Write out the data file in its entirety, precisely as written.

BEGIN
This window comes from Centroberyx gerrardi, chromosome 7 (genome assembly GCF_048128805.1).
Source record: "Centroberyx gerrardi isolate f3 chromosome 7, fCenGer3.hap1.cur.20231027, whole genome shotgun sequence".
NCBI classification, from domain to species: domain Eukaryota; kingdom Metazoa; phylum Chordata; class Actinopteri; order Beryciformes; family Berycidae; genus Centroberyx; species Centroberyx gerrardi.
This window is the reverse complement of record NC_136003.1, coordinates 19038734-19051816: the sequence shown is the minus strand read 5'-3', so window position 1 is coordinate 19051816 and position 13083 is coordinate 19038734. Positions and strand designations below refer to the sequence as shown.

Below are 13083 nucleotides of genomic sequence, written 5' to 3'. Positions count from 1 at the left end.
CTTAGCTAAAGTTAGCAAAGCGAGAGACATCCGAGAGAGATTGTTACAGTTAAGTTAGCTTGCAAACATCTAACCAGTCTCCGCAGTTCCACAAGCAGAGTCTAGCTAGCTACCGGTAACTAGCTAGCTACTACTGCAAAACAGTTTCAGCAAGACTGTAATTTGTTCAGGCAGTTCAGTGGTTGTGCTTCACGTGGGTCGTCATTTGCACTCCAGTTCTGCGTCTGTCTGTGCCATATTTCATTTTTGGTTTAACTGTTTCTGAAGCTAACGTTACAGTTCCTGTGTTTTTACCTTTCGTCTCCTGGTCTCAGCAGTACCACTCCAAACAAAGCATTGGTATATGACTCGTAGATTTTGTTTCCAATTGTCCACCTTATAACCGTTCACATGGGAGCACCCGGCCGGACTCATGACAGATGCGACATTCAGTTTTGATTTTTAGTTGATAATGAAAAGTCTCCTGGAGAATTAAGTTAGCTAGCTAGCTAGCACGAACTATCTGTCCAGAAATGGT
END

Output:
This window comes from Centroberyx gerrardi, chromosome 7 (genome assembly GCF_048128805.1).
Source record: "Centroberyx gerrardi isolate f3 chromosome 7, fCenGer3.hap1.cur.20231027, whole genome shotgun sequence".
NCBI classification, from domain to species: domain Eukaryota; kingdom Metazoa; phylum Chordata; class Actinopteri; order Beryciformes; family Berycidae; genus Centroberyx; species Centroberyx gerrardi.
This window is the reverse complement of record NC_136003.1, coordinates 19038734-19051816: the sequence shown is the minus strand read 5'-3', so window position 1 is coordinate 19051816 and position 13083 is coordinate 19038734. Positions and strand designations below refer to the sequence as shown.

Below are 13083 nucleotides of genomic sequence, written 5' to 3'. Positions count from 1 at the left end.
CTTAGCTAAAGTTAGCAAAGCGAGAGACATCCGAGAGAGATTGTTACAGTTAAGTTAGCTTGCAAACATCTAACCAGTCTCCGCAGTTCCACAAGCAGAGTCTAGCTAGCTACCGGTAACTAGCTAGCTACTACTGCAAAACAGTTTCAGCAAGACTGTAATTTGTTCAGGCAGTTCAGTGGTTGTGCTTCACGTGGGTCGTCATTTGCACTCCAGTTCTGCGTCTGTCTGTGCCATATTTCATTTTTGGTTTAACTGTTTCTGAAGCTAACGTTACAGTTCCTGTGTTTTTACCTTTCGTCTCCTGGTCTCAGCAGTACCACTCCAAACAAAGCATTGGTATATGACTCGTAGATTTTGTTTCCAATTGTCCACCTTATAACCGTTCACATGGGAGCACCCGGCCGGACTCATGACAGATGCGACATTCAGTTTTGATTTTTAGTTGATAATGAAAAGTCTCCTGGAGAATTAAGTTAGCTAGCTAGCTAGCACGAACTATCTGTCCAGAAATGGT